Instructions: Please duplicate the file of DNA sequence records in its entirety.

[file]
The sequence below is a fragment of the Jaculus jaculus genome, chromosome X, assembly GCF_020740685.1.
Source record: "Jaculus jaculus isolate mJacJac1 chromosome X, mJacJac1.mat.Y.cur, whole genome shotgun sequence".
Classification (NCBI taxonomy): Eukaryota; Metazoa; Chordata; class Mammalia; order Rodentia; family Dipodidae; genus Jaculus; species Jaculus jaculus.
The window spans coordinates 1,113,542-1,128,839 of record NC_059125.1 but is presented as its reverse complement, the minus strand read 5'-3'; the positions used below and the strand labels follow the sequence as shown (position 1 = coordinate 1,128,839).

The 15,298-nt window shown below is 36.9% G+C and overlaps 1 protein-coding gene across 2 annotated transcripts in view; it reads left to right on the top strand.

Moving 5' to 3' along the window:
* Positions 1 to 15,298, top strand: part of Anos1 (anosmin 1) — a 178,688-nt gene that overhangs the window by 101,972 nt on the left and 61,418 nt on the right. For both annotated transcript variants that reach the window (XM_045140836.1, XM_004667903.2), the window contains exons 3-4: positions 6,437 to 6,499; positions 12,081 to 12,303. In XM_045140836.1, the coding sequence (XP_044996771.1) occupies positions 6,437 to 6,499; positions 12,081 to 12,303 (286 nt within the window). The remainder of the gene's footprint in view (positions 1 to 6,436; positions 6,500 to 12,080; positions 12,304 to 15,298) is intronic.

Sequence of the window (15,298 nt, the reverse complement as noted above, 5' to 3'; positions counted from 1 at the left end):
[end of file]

The sequence below is a fragment of the Jaculus jaculus genome, chromosome X, assembly GCF_020740685.1.
Source record: "Jaculus jaculus isolate mJacJac1 chromosome X, mJacJac1.mat.Y.cur, whole genome shotgun sequence".
Classification (NCBI taxonomy): Eukaryota; Metazoa; Chordata; class Mammalia; order Rodentia; family Dipodidae; genus Jaculus; species Jaculus jaculus.
The window spans coordinates 1,113,542-1,128,839 of record NC_059125.1 but is presented as its reverse complement, the minus strand read 5'-3'; the positions used below and the strand labels follow the sequence as shown (position 1 = coordinate 1,128,839).

The 15,298-nt window shown below is 36.9% G+C and overlaps 1 protein-coding gene across 2 annotated transcripts in view; it reads left to right on the top strand.

Moving 5' to 3' along the window:
* Positions 1 to 15,298, top strand: part of Anos1 (anosmin 1) — a 178,688-nt gene that overhangs the window by 101,972 nt on the left and 61,418 nt on the right. For both annotated transcript variants that reach the window (XM_045140836.1, XM_004667903.2), the window contains exons 3-4: positions 6,437 to 6,499; positions 12,081 to 12,303. In XM_045140836.1, the coding sequence (XP_044996771.1) occupies positions 6,437 to 6,499; positions 12,081 to 12,303 (286 nt within the window). The remainder of the gene's footprint in view (positions 1 to 6,436; positions 6,500 to 12,080; positions 12,304 to 15,298) is intronic.

Sequence of the window (15,298 nt, the reverse complement as noted above, 5' to 3'; positions counted from 1 at the left end):